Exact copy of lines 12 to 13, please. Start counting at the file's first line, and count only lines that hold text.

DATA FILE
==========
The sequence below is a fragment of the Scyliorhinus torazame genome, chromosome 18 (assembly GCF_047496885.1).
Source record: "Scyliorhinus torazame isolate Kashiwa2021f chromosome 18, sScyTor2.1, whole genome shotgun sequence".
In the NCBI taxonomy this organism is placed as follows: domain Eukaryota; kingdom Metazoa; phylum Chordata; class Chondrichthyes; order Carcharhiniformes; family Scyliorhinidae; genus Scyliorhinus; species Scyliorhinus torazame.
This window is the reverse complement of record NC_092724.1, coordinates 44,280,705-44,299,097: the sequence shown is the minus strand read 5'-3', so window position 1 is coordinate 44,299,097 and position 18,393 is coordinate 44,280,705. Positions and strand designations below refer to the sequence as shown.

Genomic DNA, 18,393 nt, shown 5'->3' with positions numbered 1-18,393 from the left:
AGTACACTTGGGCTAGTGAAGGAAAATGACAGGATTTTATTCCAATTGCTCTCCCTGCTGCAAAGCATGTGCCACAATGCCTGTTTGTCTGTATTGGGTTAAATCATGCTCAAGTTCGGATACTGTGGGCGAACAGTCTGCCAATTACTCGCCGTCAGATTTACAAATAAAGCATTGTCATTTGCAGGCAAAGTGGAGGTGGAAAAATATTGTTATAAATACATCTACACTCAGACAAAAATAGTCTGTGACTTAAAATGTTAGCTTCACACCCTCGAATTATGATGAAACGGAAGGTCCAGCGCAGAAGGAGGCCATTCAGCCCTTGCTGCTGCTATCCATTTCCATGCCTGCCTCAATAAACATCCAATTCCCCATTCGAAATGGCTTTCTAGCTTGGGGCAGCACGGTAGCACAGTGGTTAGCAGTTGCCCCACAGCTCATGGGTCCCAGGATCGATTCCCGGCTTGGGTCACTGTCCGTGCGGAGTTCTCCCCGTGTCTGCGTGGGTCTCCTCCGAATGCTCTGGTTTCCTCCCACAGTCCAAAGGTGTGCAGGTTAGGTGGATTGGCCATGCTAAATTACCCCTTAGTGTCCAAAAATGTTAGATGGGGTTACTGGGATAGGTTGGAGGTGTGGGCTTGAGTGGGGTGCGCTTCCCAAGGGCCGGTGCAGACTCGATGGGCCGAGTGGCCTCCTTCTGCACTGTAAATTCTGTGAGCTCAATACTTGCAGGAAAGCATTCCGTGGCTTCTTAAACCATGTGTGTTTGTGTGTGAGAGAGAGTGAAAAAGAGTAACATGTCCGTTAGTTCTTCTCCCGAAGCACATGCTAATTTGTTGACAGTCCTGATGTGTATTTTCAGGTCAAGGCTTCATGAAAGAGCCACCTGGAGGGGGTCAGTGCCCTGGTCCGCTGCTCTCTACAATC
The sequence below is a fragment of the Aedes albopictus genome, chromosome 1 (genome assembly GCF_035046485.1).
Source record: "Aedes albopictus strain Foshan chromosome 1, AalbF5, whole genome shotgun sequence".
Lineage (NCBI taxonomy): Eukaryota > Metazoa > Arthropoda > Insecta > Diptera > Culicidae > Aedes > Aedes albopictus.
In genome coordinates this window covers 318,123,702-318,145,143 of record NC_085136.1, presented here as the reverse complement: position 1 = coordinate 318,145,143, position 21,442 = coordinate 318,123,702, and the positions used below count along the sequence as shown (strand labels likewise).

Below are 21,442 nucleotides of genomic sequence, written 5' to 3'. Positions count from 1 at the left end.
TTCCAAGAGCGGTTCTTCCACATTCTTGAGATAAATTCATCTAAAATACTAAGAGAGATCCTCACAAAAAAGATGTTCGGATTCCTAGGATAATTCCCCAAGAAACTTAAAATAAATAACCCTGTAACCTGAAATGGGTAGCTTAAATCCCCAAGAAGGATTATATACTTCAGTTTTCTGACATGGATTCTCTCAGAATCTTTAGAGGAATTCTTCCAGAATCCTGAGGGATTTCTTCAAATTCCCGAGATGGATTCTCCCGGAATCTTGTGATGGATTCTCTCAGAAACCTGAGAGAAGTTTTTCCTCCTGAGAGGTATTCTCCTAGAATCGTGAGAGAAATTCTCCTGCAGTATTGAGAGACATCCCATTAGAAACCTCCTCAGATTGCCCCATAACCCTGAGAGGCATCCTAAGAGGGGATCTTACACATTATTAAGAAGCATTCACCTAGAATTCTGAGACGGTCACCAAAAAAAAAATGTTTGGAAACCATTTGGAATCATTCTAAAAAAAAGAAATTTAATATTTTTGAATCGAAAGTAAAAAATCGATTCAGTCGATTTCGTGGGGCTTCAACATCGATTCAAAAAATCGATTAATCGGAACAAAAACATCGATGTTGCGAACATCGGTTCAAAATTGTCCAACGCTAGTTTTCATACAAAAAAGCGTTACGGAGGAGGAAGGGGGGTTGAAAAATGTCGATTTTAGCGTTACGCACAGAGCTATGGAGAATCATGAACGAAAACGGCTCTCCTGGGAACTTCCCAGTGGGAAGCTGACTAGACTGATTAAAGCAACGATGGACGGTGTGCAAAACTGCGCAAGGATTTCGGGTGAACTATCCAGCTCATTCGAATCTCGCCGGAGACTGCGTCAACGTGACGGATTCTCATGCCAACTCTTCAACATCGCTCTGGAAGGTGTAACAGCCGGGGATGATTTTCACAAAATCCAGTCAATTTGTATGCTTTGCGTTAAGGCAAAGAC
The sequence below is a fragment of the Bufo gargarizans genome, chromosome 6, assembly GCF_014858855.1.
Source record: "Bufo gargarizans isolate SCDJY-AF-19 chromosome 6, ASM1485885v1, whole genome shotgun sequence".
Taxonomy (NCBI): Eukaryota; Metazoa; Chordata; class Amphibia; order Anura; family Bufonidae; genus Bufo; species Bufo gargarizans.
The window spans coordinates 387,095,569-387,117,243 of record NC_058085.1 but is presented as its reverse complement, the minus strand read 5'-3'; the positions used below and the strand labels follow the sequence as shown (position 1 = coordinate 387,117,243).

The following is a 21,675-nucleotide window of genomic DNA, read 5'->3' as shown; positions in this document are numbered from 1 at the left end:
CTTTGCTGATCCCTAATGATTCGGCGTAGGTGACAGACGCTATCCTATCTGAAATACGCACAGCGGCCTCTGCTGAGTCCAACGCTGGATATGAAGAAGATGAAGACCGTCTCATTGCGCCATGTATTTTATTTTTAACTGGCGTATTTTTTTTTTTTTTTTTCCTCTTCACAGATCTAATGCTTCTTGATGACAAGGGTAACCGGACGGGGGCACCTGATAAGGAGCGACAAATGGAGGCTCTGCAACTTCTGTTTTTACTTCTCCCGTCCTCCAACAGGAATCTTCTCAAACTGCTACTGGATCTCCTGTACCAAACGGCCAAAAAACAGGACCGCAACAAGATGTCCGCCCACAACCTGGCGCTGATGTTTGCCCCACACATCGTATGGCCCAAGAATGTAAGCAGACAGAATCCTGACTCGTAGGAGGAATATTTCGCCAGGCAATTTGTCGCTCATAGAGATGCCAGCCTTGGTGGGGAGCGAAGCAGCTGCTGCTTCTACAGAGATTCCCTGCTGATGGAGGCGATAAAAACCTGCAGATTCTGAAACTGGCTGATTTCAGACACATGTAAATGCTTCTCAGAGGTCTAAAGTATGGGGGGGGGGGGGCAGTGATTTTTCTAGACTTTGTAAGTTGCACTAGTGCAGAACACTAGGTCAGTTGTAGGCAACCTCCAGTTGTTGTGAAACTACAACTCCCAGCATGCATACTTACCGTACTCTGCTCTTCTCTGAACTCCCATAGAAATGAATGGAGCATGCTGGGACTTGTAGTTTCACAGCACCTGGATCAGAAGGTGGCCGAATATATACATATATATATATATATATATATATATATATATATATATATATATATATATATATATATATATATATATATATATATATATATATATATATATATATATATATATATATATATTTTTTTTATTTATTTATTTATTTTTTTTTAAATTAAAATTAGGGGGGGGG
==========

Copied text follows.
TTCCAAGAGCGGTTCTTCCACATTCTTGAGATAAATTCATCTAAAATACTAAGAGAGATCCTCACAAAAAAGATGTTCGGATTCCTAGGATAATTCCCCAAGAAACTTAAAATAAATAACCCTGTAACCTGAAATGGGTAGCTTAAATCCCCAAGAAGGATTATATACTTCAGTTTTCTGACATGGATTCTCTCAGAATCTTTAGAGGAATTCTTCCAGAATCCTGAGGGATTTCTTCAAATTCCCGAGATGGATTCTCCCGGAATCTTGTGATGGATTCTCTCAGAAACCTGAGAGAAGTTTTTCCTCCTGAGAGGTATTCTCCTAGAATCGTGAGAGAAATTCTCCTGCAGTATTGAGAGACATCCCATTAGAAACCTCCTCAGATTGCCCCATAACCCTGAGAGGCATCCTAAGAGGGGATCTTACACATTATTAAGAAGCATTCACCTAGAATTCTGAGACGGTCACCAAAAAAAAAATGTTTGGAAACCATTTGGAATCATTCTAAAAAAAAGAAATTTAATATTTTTGAATCGAAAGTAAAAAATCGATTCAGTCGATTTCGTGGGGCTTCAACATCGATTCAAAAAATCGATTAATCGGAACAAAAACATCGATGTTGCGAACATCGGTTCAAAATTGTCCAACGCTAGTTTTCATACAAAAAAGCGTTACGGAGGAGGAAGGGGGGTTGAAAAATGTCGATTTTAGCGTTACGCACAGAGCTATGGAGAATCATGAACGAAAACGGCTCTCCTGGGAACTTCCCAGTGGGAAGCTGACTAGACTGATTAAAGCAACGATGGACGGTGTGCAAAACTGCGCAAGGATTTCGGGTGAACTATCCAGCTCATTCGAATCTCGCCGGAGACTGCGTCAACGTGACGGATTCTCATGCCAACTCTTCAACATCGCTCTGGAAGGTGTAACAGCCGGGGATGATTTTCACAAAATCCAGTCAATTTGTATGCTTTGCGTTAAGGCAAAGAC
The sequence below is a fragment of the Bufo gargarizans genome, chromosome 6, assembly GCF_014858855.1.